While the company was not offering up any range details or specifications on its powertrain, we did learn that the concept sits on the same Toyota New Global Architecture that underpins the popular Camry and Corolla. Another thing we can infer from the C-HR is that if Toyota can mount an electric powertrain in this small crossover then there is a fair chance that other models like the RAV4 or Corolla, which also employ the TNGA platform, can also be made into EVs.

What we’re seeing here is just the start of a wave of EVs that Toyota says will number at least ten by 2025.

In a career that spans 30 years, I have written about automobiles, innovation, games, luxury lifestyles, travel and food.

Source: Hybrid Pioneer Toyota Finally Unveils Its First EV, The C-HR

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Toyota’s new car subscription company Kinto is gamifying driving behavior — TechCrunch

Toyota has officially launched Kinto, a company first revealed late last year that will manage a car subscription program and other mobility services in Japan, including the sale and purchase of used vehicles as well as automotive repair and inspection. Kinto is jointly funded by Toyota Financial Services, a wholly owned subsidiary of Toyota, and Sumitomo Mitsui…

via Toyota’s new car subscription company Kinto is gamifying driving behavior — TechCrunch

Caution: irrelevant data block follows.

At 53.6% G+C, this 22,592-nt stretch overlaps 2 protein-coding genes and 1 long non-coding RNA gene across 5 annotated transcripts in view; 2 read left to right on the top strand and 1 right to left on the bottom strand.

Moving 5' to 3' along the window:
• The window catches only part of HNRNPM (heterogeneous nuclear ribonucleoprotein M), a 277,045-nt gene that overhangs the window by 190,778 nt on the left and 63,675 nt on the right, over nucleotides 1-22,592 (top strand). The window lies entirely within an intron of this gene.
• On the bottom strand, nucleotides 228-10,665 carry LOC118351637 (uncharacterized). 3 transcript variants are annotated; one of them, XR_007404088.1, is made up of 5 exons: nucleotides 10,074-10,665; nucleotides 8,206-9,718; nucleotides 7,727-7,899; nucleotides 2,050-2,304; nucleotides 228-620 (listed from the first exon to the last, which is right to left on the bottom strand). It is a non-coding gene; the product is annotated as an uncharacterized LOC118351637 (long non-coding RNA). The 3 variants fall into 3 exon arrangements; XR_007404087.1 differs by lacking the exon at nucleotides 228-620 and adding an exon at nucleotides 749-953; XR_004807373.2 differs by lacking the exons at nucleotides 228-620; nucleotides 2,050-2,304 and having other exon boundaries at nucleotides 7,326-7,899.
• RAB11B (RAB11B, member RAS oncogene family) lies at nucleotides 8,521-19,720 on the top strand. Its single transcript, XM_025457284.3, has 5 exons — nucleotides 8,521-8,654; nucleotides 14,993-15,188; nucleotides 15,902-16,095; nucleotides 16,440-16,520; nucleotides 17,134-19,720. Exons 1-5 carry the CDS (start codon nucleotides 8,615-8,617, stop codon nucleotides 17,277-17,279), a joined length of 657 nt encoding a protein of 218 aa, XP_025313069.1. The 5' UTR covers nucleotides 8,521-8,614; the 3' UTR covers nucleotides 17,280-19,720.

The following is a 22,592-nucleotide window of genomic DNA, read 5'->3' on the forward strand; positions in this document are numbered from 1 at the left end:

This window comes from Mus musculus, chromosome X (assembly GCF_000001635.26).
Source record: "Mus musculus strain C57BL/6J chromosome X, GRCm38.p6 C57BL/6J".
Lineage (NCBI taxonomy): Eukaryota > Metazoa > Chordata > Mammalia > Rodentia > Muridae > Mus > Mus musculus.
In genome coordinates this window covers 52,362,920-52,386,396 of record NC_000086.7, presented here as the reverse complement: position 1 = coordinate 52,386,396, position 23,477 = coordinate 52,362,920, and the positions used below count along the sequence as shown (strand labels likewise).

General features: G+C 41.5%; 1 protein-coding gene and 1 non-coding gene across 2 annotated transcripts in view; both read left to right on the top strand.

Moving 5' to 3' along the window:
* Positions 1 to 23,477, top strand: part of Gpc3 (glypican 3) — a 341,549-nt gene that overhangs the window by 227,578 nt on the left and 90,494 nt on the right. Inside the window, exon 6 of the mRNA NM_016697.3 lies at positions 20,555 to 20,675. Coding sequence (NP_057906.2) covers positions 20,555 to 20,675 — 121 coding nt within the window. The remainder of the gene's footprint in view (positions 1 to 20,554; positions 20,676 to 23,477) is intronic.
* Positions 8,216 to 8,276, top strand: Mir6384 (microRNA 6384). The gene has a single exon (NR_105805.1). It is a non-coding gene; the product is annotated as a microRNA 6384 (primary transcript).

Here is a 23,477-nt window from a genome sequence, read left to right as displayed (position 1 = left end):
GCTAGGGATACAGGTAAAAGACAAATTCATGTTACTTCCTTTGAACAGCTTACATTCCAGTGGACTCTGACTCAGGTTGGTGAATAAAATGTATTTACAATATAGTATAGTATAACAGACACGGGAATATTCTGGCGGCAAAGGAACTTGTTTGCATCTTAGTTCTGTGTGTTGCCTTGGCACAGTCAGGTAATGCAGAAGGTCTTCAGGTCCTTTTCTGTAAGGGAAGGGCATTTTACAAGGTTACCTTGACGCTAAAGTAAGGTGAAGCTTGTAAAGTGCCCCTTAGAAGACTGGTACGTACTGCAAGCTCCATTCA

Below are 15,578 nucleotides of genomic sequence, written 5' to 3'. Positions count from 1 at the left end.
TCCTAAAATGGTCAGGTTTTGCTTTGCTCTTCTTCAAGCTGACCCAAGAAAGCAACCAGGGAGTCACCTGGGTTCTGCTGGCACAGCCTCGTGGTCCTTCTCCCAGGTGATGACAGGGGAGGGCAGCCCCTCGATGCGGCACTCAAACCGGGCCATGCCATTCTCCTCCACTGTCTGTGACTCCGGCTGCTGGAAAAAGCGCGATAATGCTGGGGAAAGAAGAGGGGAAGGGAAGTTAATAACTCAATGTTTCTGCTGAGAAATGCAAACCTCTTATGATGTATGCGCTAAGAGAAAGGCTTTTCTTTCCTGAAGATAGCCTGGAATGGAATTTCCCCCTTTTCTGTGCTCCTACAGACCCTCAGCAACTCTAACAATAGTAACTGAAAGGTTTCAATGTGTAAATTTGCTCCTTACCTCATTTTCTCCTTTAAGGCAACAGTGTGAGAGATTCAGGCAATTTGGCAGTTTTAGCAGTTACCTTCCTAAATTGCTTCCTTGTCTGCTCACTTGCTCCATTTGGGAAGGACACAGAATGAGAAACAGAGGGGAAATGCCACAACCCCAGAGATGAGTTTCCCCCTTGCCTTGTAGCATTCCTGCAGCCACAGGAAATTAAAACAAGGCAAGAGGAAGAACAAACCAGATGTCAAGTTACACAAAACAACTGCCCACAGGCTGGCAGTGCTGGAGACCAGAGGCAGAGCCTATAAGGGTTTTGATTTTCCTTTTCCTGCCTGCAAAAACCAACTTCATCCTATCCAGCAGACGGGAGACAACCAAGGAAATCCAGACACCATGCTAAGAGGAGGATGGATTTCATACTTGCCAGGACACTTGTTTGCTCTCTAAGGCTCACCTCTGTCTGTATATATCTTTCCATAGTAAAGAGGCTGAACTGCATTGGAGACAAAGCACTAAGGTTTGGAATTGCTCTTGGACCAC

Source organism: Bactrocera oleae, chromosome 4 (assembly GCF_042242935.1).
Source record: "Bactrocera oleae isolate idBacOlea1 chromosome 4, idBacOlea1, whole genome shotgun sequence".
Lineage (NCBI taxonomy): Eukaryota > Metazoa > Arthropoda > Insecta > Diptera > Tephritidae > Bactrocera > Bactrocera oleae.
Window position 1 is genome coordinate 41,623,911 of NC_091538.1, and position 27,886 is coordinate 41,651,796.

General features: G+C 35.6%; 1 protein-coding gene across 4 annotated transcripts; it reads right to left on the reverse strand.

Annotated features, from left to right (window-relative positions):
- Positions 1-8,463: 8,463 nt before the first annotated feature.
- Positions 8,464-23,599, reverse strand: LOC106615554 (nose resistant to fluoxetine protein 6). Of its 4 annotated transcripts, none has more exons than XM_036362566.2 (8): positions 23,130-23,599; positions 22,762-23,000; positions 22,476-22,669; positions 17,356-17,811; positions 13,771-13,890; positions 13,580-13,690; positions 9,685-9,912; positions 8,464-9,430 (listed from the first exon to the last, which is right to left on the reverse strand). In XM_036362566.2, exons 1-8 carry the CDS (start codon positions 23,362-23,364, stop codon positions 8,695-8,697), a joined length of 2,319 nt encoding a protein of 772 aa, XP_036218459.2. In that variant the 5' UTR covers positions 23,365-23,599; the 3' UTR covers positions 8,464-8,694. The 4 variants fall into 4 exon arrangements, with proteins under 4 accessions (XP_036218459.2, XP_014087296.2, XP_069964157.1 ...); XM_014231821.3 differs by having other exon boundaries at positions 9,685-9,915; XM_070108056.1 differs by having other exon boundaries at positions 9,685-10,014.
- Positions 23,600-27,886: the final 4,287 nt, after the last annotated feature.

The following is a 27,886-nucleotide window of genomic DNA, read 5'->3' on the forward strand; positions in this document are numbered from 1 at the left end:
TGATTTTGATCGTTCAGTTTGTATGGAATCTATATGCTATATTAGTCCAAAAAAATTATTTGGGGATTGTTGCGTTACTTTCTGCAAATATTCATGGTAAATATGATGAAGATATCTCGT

Can A Toyota Deal Save Uber’s Robotaxi Dreams – And CEO’s IPO Hopes – Alan Ohnsman

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Uber’s self-driving vehicle program has been rocked by a fatal collision, a costly legal fight with Alphabet Inc.’s Waymo and the sudden dissolution of its robotic-trucking project. But a new partnership and investment from Toyota Motor Corp. could help change that and aid Uber’s plans for an IPO by 2019.

The Japanese automotive giant will invest $500 million in the U.S. ride-hailing company and also supply a purpose-built vehicle based on the Toyota Sienna minivan for the project, the companies said in a joint statement. The minivan go into an on-demand pilot ride service in 2021 and use both Uber’s autonomous driving system and Toyota’s suite of automated safety tech features it calls Guardian.